Economy worse than official figure
The government recently released the November unemployment figure as 8.6 percent (down from 9.1 percent), claiming this was good news. Most folks don’t realize that the government computes six unemployment numbers each month, U-1 through U-6. Here is the data for November:
• U-1. People unemployed 15 weeks or longer, as a percent of the civilian labor force — 5.1 percent.
• U-2. Job losers and people who completed temporary jobs, as a percent of the civilian labor force — 4.9 percent.
• U-3. Total unemployed, as a percent of the civilian labor force (official unemployment rate) — 8.6 percent.
• U-4. Total unemployed plus discouraged workers, as a percent of the civilian labor force plus discouraged workers — 9.3 percent.
• U-5. Total unemployed, plus discouraged workers, plus all other people marginally attached to the labor force, as a percent of the civilian labor force plus all people marginally attached to the labor force — 10.2 percent.
• U-6. Total unemployed, plus all people marginally attached to the labor force, plus total employed part time for economic reasons, as a percent of the civilian labor force plus all people marginally attached to the labor force — 15.6 percent.
My personal opinion is that U-4 and U-5 more correctly reflect the state of the economy, as U-3 doesn’t count the folks who have left the workforce.
RICHARD A. HOPPER
Don’t blame poor
I regularly see letters to the editor chastising the poor as being unwilling to work, lazy or freeloaders. These writers continue to believe that 50 percent of Americans don’t pay taxes. They never include a demographic breakdown of this, which would include the retired and those who do work but qualify for tax credits because of their low income.
These same letter writers, who I assume benefited from the Bush-era tax cuts, also seem oblivious to the fact that most middle-income Americans have actually seen their incomes shrink, or at least erode because of inflation. Millions of Americans are finding it harder and harder to break even, let alone save for retirement. Meanwhile, the wealthy are making the deals to send jobs offshore.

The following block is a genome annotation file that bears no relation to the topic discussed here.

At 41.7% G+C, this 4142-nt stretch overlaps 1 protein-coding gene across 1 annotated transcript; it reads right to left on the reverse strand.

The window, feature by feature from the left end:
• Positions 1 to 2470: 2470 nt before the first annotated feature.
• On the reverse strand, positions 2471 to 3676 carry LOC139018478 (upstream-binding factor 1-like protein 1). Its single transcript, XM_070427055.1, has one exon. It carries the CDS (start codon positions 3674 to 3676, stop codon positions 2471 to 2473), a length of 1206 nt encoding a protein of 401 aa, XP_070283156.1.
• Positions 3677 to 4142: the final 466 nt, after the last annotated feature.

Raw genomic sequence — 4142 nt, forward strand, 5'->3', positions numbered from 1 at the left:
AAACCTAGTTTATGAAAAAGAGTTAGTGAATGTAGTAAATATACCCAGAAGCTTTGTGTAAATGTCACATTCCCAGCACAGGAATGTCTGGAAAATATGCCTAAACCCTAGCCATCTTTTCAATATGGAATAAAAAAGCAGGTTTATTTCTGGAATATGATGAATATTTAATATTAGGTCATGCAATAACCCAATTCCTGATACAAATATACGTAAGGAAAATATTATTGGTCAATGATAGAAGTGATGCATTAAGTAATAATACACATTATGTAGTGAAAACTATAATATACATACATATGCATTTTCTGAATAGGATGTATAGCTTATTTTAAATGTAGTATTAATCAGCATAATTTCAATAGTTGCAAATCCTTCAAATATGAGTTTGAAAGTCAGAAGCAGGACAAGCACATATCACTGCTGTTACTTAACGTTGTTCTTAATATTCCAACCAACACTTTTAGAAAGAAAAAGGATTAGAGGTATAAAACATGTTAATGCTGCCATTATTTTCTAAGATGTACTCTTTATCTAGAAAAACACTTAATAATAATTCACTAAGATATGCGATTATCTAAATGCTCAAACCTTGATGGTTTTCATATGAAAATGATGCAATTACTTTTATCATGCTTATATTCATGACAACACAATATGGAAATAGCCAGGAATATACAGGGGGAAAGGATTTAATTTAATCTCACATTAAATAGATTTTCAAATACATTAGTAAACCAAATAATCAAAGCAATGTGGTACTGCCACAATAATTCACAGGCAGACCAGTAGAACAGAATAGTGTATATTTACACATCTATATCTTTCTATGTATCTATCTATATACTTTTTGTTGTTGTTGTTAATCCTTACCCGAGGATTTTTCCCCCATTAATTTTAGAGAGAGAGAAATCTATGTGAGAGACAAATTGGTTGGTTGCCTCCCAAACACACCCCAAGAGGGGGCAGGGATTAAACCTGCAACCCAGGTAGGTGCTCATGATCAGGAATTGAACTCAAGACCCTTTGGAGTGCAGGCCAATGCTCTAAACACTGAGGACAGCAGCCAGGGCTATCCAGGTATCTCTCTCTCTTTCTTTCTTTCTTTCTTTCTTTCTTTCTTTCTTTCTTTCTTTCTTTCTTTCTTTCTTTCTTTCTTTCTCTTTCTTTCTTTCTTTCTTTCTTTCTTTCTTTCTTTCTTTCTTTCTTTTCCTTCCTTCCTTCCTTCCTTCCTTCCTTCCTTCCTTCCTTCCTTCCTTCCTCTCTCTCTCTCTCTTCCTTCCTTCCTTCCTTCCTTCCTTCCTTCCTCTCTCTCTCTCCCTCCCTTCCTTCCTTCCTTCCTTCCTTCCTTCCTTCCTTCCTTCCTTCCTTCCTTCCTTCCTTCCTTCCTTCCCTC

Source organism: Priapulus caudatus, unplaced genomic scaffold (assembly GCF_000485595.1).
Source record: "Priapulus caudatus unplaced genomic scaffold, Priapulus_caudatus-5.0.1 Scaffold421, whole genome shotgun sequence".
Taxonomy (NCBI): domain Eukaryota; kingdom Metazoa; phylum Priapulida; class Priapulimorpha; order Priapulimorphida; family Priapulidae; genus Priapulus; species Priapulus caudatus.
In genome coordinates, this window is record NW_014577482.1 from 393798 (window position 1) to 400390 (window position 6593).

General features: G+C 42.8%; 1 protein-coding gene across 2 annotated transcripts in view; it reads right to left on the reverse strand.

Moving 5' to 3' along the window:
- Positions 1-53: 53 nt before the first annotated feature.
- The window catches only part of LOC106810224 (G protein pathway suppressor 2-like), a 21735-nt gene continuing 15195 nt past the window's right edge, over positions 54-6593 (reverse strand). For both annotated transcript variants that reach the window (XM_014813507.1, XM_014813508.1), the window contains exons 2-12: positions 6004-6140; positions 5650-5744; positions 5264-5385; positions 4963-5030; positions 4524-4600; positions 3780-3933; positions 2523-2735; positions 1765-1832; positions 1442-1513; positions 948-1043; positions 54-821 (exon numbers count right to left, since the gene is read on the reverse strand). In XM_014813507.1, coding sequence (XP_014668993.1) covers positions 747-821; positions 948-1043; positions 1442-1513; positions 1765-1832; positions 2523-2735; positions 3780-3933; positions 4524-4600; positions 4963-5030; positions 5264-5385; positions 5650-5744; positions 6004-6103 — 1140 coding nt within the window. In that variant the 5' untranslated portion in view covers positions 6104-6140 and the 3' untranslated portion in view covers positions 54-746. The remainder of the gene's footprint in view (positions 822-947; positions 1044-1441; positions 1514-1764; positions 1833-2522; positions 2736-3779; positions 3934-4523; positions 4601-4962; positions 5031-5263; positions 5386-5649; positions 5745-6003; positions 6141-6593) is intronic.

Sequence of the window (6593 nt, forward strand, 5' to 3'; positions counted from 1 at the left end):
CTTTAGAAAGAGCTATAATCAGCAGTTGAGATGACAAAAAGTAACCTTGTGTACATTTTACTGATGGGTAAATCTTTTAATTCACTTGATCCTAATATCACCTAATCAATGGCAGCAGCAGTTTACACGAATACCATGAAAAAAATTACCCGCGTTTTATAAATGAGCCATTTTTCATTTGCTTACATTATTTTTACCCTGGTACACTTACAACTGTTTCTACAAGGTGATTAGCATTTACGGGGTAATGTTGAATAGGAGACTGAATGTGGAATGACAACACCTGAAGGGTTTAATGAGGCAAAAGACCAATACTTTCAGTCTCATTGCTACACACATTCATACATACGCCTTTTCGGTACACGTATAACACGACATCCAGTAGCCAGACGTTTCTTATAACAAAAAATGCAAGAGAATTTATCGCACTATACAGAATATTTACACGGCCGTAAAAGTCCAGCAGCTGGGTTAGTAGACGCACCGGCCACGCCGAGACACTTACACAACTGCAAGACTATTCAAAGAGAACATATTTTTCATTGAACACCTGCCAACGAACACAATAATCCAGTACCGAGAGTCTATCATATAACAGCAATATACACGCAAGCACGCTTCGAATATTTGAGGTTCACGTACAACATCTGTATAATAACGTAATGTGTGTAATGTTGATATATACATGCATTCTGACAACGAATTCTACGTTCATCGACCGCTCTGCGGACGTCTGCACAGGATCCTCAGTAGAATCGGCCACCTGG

Those who claim America needs innovative and imaginative job creation are exactly right. However, until we can regulate how we keep these jobs in the United States, every corporation will continue to try to compete by lowering its labor costs.
I think Americans can agree that to profit is not a crime. But unlike ordinary Americans, these corporations can lobby to restrict oversight of themselves. Through entities such as the American Legislative Exchange Council, they actually write the legislation that is supposed to regulate or provide oversight.
The only problems that most conservatives, some independents and a smattering of liberals have with GOP presidential candidate Ron Paul are his noninterventionist approach to foreign policy and his belief that American exceptionalism ought to be economically demonstrated to the rest of the world rather than militarily proved. Yet dire threats to our individual liberties have seldom emanated from abroad. It is the turmoil we collectively bring upon ourselves by pushing majority rule over minority rights that every individual should suspect.
All of the American exceptionalism bravado relentlessly cheered on by presidents, would-be presidents and their yell clubs has become predictably dull and uninspiring. Check out the number of times President Obama invokes the phrase in his speeches and the other Republican debaters bandy it about. Foreigners, who must contend with their own ruling statists cheering their nation’s exceptionalism, are understandably unimpressed with us.
Individuals cooperating with other individuals for their mutual economic interests will never go to war with each other. Only nation-states that breed a fervent nationalism into their spirits and souls can do that.
If we as a nation really intend to offer the world leadership again, we need to step back and put the individual, not our nation-state, at the center of the universe.
It’s time to practice Jeffersonian libertarianism at home and abroad.
RON A. HOFFMAN